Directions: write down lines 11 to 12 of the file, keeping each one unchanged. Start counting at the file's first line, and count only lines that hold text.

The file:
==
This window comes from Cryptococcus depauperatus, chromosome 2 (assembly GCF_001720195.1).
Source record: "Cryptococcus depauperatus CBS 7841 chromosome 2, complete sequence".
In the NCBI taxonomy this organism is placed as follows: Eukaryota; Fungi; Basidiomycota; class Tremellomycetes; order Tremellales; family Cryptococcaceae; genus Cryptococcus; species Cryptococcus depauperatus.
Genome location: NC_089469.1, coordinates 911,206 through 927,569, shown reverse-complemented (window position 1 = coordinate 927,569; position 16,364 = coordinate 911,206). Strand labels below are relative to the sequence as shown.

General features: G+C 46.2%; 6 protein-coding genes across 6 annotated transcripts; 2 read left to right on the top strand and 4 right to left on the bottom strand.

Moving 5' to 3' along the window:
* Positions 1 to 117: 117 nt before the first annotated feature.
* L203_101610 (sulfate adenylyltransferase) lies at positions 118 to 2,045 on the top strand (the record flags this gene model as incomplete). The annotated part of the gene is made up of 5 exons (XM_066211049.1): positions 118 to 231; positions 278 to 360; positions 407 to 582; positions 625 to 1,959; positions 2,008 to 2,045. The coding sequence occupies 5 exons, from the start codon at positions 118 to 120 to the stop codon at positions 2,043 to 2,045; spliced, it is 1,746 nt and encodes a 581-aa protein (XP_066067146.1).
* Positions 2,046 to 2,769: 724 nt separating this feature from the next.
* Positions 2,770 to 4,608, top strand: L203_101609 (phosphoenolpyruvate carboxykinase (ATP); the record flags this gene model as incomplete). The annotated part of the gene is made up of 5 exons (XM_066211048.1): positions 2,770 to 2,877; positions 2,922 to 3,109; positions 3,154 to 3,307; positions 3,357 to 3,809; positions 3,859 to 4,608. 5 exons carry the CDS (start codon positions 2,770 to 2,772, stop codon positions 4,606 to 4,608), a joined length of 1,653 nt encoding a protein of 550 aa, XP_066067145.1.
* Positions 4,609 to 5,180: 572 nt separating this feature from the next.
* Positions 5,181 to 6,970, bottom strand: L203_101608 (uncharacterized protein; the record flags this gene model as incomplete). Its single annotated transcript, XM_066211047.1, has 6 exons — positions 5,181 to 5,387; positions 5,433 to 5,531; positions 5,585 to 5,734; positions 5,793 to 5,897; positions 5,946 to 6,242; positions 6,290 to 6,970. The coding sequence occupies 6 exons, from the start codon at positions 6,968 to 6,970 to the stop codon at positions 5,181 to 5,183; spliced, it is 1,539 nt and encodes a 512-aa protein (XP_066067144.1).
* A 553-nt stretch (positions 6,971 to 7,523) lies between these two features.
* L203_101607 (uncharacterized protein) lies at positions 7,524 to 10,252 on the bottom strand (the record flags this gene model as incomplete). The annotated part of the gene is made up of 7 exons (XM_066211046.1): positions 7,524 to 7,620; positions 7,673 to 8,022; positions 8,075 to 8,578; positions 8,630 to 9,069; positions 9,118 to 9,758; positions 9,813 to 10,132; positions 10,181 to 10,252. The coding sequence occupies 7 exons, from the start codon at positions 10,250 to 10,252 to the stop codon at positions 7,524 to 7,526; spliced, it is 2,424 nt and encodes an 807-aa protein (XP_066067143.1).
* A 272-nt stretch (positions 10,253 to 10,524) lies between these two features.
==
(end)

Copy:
* Positions 4,609 to 5,180: 572 nt separating this feature from the next.
* Positions 5,181 to 6,970, bottom strand: L203_101608 (uncharacterized protein; the record flags this gene model as incomplete). Its single annotated transcript, XM_066211047.1, has 6 exons — positions 5,181 to 5,387; positions 5,433 to 5,531; positions 5,585 to 5,734; positions 5,793 to 5,897; positions 5,946 to 6,242; positions 6,290 to 6,970. The coding sequence occupies 6 exons, from the start codon at positions 6,968 to 6,970 to the stop codon at positions 5,181 to 5,183; spliced, it is 1,539 nt and encodes a 512-aa protein (XP_066067144.1).